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Tropical Storm ERIKA


1100 PM AST MON AUG 24 2015

Satellite imagery, buoy observations, and a very recent ASCAT pass
suggest that the circulation associated with the area of low
pressure over the tropical Atlantic has become better defined.
Deep convection also became better organized during the afternoon
and has persisted in a band over the southeastern portion of the
circulation this evening.  The NOAA buoy reported peak south-
southwesterly winds of 39 kt, and a minimum pressure of 1004 mb.
Based on these data, advisories are being initiated on a 40-kt
tropical storm.  Erika becomes the 5th tropical storm of the 2015
Atlantic hurricane season.

During the next couple of days, Erika will be moving through an
environment characterized by warm water, a moist air mass, and
generally low vertical wind shear.  These factors should allow
strengthening.  After 48 hours, Erika will be approaching an
upper-level low/trough that is forecast to be near Hispaniola, which
is expected to cause an increase in westerly wind shear.  The NHC
intensity forecast calls for steady intensification during the
next 48 hours, and is close to the SHIPS model and intensity
consensus.  After that time, the intensity guidance diverges with
the statistical guidance and the HWRF bringing Erika to hurricane
strength.  Meanwhile, the ECMWF and GFS weaken the system in about
3 days, due to the increasing shear. The NHC intensity forecast is
between these scenarios and shows no change in strength after 48
hours.  Due to the large spread in the intensity guidance, the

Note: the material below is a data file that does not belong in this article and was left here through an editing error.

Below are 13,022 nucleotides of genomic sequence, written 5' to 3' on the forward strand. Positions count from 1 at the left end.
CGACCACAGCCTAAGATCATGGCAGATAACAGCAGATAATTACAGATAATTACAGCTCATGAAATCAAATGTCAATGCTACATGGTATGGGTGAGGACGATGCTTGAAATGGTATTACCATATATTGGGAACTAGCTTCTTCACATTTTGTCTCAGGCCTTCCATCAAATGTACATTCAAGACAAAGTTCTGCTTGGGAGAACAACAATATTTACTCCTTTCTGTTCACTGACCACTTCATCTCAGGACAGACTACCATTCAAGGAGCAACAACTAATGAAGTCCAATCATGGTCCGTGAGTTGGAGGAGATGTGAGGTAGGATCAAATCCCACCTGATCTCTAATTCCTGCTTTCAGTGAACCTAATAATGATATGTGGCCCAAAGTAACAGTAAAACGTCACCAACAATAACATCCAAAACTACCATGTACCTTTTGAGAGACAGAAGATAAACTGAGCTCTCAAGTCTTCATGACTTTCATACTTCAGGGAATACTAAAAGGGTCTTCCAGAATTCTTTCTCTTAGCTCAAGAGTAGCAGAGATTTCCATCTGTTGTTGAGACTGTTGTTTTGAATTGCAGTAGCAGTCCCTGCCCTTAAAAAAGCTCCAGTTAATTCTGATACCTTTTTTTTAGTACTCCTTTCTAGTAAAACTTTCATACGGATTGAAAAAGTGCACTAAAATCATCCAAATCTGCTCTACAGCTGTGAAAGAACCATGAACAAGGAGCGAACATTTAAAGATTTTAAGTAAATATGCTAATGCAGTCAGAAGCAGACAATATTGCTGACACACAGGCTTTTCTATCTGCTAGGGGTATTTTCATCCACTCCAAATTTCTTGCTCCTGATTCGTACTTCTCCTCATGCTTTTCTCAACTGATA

intensity forecast at days 3-5 is of low confidence.

Erika is moving quickly westward across the tropical Atlantic or
275/17 kt.  The tropical cyclone is forecast to move westward to
west-northwestward to the south of a deep-layer ridge over the
central Atlantic during the next few days.  The forward speed of
Erika should gradually decrease as the cyclone nears the western
portion of the ridge.  The track guidance is tightly clustered
through 72 hours, with more spread after that time.  The
bifurcation appears to be the result of the future strength of
Erika.  The models that have a deeper depiction of the cyclone show
more of a northwestward turn late in the period, while the models
that weaken Erika indicate a more westward motion.  The NHC forecast
is close to the ECMWF and GFS ensemble mean, which is south of the
consensus but not as far south as the GFS.


INIT  25/0300Z 14.4N  47.7W   40 KT  45 MPH
 12H  25/1200Z 14.9N  50.1W   45 KT  50 MPH
 24H  26/0000Z 15.8N  53.3W   50 KT  60 MPH
 36H  26/1200Z 16.5N  56.4W   55 KT  65 MPH
 48H  27/0000Z 17.1N  59.6W   60 KT  70 MPH
 72H  28/0000Z 18.5N  64.5W   60 KT  70 MPH
 96H  29/0000Z 20.5N  69.5W   60 KT  70 MPH
120H  30/0000Z 22.0N  73.0W   60 KT  70 MPH

Forecaster Brown